The Hard Problem of Consciousness:

Resolving the confusion in 700 words

Mike Holliday (January 2018)

This summary has been distilled down from my lengthy (27,000 words) article “The Possibility of Materialism”.

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Mike Holliday : 21 January 2018

David Chalmers’ argument that there can be no physical account of consciousness goes something like this: There are aspects of experiences that are characterised in qualitative, first-person terms, and these are distinguishable from physical or functional properties that are characterised in structural-dynamical, third-person terms. There are also epistemic gaps – relating to explanation, conceivability, and knowledge – between facts concerning the former properties and facts concerning the latter. It seems that these gaps must result from the different character of the two types of property; in particular, the orthogonal nature of our concepts of these two kinds of property means that those concepts cannot be linked so as to sustain a priori entailments between physical or functional facts on the one hand and phenomenal facts on the other. The absence of such entailments implies that the physical properties of the world cannot determine the phenomenal properties, and the latter must therefore be intrinsic properties. Hence, any claim of an identity between phenomenal and physical properties must be brute and unmotivated. Since phenomenal properties are neither determined by, nor identical to, physical properties, we may conclude that there can be no physical account of conscious experiences.

However, this line of thought involves two fundamental errors. The first is a failure to clearly separate two different distinctions: (i) the qualitative vs. structural-dynamical distinction, and (ii) the first-person vs. third-person distinction. We have good reason to think that there must be epistemic gaps between first-person facts and third-person facts, because the objective, third-person viewpoint derives from the possibility of inter-subject agreement, where that agreement might be obtained from any competent observer placed in the relevant situation. However, inter-subject agreement does not seem possible in respect of phenomenal facts: each experience is had by only a single person, and phenomenal facts are therefore not cognitively available to anyone other than the individual having the relevant experience. Therefore the criteria for asserting a phenomenal fact cannot possibly relate to physical facts, implying that there can be no a priori entailment of phenomenal facts by the physical facts. Hence the existence of those well-known epistemic gaps. But this reason for the existence of the gaps does not concern the qualitative character of phenomenal properties, and we therefore have no reason to conclude that those gaps exist because of the singular nature of such properties, for example that they are intrinsic properties. Instead, the gaps arise from the epistemic “privacy” of our inner lives – something which may well be explainable in biological terms (see, for example, the work of Evan Thompson).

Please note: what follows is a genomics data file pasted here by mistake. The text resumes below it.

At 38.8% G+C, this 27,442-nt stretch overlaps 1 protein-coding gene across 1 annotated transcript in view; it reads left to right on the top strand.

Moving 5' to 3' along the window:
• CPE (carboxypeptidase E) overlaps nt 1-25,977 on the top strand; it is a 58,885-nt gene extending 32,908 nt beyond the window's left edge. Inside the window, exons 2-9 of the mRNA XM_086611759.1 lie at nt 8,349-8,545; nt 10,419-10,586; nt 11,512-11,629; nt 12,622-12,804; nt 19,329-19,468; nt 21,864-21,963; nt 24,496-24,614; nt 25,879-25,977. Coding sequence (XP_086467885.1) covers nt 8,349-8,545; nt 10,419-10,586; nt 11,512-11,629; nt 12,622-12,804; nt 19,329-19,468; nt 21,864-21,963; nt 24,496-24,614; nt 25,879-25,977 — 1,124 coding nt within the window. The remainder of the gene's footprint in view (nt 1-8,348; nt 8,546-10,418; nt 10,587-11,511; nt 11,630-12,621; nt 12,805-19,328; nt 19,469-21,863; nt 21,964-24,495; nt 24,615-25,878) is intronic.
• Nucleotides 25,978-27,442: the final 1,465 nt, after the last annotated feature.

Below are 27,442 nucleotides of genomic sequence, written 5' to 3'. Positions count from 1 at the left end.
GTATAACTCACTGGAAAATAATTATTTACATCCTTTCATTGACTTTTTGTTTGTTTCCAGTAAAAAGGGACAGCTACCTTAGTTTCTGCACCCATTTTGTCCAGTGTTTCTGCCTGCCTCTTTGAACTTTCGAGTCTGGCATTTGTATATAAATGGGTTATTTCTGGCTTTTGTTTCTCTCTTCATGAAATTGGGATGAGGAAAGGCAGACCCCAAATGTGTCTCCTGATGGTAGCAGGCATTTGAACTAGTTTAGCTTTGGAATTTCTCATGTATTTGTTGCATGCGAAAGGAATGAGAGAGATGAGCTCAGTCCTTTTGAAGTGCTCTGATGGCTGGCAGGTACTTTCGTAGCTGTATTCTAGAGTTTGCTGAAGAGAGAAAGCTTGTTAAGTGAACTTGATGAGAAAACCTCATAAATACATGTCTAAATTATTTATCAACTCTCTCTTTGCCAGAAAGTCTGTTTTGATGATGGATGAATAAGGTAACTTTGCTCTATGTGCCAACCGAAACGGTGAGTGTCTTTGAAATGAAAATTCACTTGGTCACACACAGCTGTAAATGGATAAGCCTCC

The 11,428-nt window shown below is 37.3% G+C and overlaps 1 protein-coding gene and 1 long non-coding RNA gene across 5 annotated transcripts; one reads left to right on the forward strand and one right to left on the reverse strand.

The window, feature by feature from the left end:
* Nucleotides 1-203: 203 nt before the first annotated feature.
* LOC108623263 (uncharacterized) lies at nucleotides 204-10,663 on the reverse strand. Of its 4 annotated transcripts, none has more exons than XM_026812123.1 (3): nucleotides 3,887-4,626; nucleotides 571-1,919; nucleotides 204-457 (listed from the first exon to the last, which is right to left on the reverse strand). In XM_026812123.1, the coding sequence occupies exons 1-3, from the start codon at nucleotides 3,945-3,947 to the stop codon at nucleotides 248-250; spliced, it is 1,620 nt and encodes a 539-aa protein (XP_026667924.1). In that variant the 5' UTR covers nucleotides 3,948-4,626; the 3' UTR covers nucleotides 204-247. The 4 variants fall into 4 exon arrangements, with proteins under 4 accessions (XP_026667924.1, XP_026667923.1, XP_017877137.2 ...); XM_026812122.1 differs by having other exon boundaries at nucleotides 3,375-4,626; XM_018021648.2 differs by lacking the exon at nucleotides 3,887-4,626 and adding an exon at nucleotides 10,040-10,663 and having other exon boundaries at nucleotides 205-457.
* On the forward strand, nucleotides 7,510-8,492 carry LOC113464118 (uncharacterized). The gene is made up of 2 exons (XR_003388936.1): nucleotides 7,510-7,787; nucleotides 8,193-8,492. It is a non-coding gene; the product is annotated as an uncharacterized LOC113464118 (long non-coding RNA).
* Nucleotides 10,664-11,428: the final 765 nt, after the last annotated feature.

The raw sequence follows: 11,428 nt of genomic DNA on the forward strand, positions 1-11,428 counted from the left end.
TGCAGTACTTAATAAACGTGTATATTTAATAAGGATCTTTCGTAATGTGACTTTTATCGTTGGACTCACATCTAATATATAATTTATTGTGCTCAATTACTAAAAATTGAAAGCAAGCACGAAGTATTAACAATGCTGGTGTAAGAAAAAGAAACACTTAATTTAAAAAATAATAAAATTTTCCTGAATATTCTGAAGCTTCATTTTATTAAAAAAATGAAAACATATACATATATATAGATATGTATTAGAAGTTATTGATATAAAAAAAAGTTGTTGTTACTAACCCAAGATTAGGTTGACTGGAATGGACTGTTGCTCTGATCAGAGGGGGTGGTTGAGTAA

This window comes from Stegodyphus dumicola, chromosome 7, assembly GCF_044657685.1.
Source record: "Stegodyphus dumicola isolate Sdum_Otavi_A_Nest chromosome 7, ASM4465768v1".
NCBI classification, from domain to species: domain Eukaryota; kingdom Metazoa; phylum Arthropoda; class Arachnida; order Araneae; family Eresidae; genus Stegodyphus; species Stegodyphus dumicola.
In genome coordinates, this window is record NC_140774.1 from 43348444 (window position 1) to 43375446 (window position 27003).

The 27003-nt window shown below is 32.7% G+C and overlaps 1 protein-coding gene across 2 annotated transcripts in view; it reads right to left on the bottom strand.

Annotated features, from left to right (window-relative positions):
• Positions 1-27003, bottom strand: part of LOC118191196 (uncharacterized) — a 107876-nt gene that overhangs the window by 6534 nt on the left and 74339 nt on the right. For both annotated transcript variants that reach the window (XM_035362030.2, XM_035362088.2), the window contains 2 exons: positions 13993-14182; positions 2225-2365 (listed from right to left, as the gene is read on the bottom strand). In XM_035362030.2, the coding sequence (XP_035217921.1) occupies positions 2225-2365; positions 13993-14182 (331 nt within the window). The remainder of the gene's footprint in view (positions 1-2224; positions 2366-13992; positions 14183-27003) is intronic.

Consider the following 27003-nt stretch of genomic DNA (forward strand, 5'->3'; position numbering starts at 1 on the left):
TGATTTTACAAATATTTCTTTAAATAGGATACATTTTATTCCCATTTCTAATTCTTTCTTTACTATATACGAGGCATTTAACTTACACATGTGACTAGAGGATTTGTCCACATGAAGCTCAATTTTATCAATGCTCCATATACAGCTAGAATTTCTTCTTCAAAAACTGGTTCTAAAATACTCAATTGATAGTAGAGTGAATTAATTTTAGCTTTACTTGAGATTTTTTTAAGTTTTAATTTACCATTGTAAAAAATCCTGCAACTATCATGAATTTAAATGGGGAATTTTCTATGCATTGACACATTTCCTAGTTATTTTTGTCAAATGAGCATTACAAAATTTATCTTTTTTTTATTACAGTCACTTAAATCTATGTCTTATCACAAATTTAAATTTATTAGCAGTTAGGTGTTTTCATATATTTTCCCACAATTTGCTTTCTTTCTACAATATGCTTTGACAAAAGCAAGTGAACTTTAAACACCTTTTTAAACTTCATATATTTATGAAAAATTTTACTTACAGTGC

The second error is a failure to properly investigate the applicability criteria for phenomenal concepts; instead, it is simply assumed that the criterion must be the instantiation of the relevant intrinsic phenomenal property. But it is possible, indeed plausible, that those criteria relate to facts concerning other aspects of our first-person, interior lives – mental activities such as attention, change identification, recognition, discrimination. For example, if I did not recognise the colour I am currently experiencing as that which I term “sky blue”, nor discriminate the colour’s relational properties with respect to other colours as being those which I expect “sky blue” to have (e.g. that it is not as deeply saturated as “navy blue”, and that it is quite light in the same way that “yellow” is), I would surely not say that my concept of “sky blue” applied to my current experience. But we are now in a position to claim an identity between mental activities (such as recognition or discrimination) characterised in first-person terms – which are able to serve as the applicability criteria for our phenomenal concepts, and thereby sustain a priori entailments – and those same activities characterised as functions using purely third-person terms, for example observable behaviour. And this type of identity is not brute or unmotivated.

The argument that there cannot be a physical or functional account of experience has now collapsed; there are epistemic gaps, but they arise because the sort of inter-subject agreement that is needed for objective facts is inconsistent with the “privacy” of our inner lives. The argument against materialism fails to appreciate this and therefore misattributes the cause of the epistemic gaps to the qualitative aspects of our experiences.